Tuesday, 22 October 2013

I can't believe we're on the eve of destruction

Picking up on a couple of pieces of editorial in the Guardian recently, both by Adam Corner, gives me the opportunity to cover two matters which I think are important. The first concerns changing our World for the better here, "Morality is missing from the debate about sustainable behaviour" and the second, "Will the IPCC start a new conversation about climate change?", here .

Reading the comments to the latter piece it was interesting to note that many of the responses were about responsibility, crisis, protection, danger; familiar themes in climate change dialogue, and the common subject for accusations of alarmism. Here is my contribution to the comments thread:

Fear need not be the overriding 'necessary' response to climate change. To an extent it plays into the hands of those unwilling to face the reality of change; it's just too easy for them to cry 'alarmism' or simply go into denial.
The IPCC was formed to help all governments understand and address the risks which were first identified twenty years ago. What have governments managed to achieve in this time? Some are trying, most are failing.

The fact that our world is changing almost faster than we can comprehend should be recognised as a simple reality. But it is also an opportunity. We can see from countless bits of evidence that we have placed ourselves in jeopardy from the historic indifference not just to the climate but also the environment and ecology of the planet. We know the relationship between our past choices and present predicament.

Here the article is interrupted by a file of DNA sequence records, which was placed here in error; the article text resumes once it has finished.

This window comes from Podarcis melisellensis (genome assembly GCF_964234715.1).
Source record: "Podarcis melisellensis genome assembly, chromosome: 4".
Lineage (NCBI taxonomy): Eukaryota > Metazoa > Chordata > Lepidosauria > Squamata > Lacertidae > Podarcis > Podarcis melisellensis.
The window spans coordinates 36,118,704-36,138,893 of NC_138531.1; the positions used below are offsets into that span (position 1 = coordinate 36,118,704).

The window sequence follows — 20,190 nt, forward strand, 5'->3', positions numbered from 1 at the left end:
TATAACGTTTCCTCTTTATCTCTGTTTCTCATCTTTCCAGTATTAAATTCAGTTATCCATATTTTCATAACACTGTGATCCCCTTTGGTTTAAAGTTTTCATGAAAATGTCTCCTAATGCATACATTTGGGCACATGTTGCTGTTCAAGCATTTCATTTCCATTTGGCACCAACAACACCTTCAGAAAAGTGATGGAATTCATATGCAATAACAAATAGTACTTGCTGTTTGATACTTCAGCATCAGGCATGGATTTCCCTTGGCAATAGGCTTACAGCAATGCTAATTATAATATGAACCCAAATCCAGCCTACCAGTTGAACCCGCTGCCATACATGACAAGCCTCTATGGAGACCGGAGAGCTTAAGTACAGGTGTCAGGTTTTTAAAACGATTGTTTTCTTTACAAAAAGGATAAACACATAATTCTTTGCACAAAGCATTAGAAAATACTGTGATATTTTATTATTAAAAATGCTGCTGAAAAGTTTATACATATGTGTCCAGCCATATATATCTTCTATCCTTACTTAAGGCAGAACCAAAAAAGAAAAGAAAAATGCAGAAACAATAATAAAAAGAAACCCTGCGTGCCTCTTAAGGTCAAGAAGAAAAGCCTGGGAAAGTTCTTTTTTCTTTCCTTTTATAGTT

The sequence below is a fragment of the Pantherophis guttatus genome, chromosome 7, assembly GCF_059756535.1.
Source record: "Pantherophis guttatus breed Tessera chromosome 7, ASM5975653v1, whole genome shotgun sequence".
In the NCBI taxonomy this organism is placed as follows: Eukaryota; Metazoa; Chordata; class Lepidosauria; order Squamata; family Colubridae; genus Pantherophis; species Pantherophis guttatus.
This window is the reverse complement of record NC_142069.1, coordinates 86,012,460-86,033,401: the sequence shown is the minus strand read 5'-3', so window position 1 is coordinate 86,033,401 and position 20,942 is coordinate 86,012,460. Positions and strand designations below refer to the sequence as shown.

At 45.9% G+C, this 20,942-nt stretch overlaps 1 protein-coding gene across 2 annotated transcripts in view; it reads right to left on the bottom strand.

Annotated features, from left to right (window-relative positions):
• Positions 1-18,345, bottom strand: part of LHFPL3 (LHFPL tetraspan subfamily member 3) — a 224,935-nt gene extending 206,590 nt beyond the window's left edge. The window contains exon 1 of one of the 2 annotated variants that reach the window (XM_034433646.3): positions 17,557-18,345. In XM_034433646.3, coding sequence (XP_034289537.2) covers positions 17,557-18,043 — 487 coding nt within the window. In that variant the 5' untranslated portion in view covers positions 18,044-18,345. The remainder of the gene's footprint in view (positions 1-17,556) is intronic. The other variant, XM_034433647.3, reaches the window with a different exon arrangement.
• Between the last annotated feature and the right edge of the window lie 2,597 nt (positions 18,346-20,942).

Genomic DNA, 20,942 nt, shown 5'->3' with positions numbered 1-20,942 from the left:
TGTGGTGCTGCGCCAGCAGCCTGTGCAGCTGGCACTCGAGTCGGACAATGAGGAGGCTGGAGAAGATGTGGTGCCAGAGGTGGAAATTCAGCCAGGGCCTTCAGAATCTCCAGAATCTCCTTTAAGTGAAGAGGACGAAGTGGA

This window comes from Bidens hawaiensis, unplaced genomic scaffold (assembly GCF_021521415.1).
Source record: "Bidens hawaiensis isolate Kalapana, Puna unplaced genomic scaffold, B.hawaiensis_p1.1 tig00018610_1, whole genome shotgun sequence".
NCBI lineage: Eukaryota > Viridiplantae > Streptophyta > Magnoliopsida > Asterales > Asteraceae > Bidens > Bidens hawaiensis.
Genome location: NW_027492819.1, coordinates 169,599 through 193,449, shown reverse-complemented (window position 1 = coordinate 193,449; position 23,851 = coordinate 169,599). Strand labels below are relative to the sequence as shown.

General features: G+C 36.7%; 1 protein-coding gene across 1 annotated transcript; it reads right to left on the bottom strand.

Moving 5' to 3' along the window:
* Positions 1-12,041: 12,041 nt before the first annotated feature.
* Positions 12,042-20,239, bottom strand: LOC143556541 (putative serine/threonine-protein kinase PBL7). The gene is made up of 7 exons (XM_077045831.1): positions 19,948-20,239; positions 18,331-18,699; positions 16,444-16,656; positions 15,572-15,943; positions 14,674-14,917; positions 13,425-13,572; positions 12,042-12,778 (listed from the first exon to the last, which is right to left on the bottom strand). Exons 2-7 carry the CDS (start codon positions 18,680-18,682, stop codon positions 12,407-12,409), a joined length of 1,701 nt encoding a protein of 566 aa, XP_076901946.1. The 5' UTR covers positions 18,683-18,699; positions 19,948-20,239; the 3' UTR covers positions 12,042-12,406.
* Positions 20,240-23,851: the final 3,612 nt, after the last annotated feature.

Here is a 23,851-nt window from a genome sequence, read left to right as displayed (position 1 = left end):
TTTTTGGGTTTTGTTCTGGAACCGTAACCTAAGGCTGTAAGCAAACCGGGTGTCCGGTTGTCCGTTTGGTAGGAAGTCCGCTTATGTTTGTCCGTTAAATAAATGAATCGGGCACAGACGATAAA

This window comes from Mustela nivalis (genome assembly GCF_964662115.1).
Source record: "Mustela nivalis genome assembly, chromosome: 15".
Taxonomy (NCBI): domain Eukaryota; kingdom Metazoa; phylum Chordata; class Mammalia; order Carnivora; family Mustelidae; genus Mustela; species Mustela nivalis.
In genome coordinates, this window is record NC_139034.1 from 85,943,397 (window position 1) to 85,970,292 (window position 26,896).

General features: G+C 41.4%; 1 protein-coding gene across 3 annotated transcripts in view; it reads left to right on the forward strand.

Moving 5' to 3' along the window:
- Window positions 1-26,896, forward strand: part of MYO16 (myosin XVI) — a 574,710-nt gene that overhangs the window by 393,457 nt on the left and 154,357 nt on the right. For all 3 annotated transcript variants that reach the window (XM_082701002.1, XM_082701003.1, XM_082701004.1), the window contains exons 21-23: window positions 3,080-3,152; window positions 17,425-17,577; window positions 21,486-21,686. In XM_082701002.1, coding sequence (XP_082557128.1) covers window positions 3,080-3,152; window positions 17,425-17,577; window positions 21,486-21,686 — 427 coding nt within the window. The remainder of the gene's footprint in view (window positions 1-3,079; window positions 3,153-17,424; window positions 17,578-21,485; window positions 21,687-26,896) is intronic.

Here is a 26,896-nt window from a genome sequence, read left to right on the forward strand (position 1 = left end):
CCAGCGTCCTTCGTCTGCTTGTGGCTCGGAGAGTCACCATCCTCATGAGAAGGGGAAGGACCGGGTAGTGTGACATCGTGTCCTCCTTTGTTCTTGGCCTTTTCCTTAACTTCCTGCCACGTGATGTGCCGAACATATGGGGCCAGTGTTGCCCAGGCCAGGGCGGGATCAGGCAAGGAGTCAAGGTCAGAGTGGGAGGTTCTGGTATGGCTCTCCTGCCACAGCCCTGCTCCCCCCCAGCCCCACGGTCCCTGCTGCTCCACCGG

So now, being able to see what has been and see what is likely to be, without decisive action, we have an opportunity. Our generation can (should?) shape the future that we choose; we can let the slide into the mire continue, or we can choose to envision a better way of living within our planet and get off our arses and do something about it.

Don't be afraid. Be determined.

The first Guardian piece is really about the reasons we have for making a change in our personal lives. Corner proposes that most lasting behavioural change comes from internalisation and decision based on ethical foundations. He also points to the ineffectiveness of purely 'money-as-value'- driven arguments for action. These are the ones which assume that we are stuck in the 'sixties presumption that all the Public cares about really is the 'pound in their pocket'.

It was interesting to note the creation in September of a new think tank,  The New Climate Economy. Read the 'about' section to get a sense of the undoubtedly valuable mission the organisation has. But the organisation suffers from the same fundamental problem shared with much of the Political debate on climate change - it presumes that the ultimate motivation for any future action must be self-interested, and (for politicians and corporations) that variations of cost-benefit and risk assessment analysis are the way forward, since their content is ostensibly measurable.

And so I think that the New Climate Economy is missing something - in sticking to the presumption of the pre-eminence of Economy over other elements of the sustainability circle, it will no doubt do much to counter the pseudo-Lomborgian 'Climate change mitigation is a waste of money' argument. But it won't stimulate sustained behavioural change without a heart. As Corner suggests, that heart needs to be fundamentally ethical, based on values other than economic ones. Then, the language, the communication and the call to action will have a more powerful response.

We should recognise that, in important ways, the way that modern human society works has resulted in disproportionate power being placed in the hands of the bean-counters and their lawyers. And whilst their role and contribution to development, change management and future-building is both important and valuable, I would leave you with the questions: Are these the (kind of) people who we want to shape our future World? If they are already just too powerful to replace, what can we do to restructure both climate and sustainability thinking in such a way that their role is less about the why and more about the how?

Because the why matters.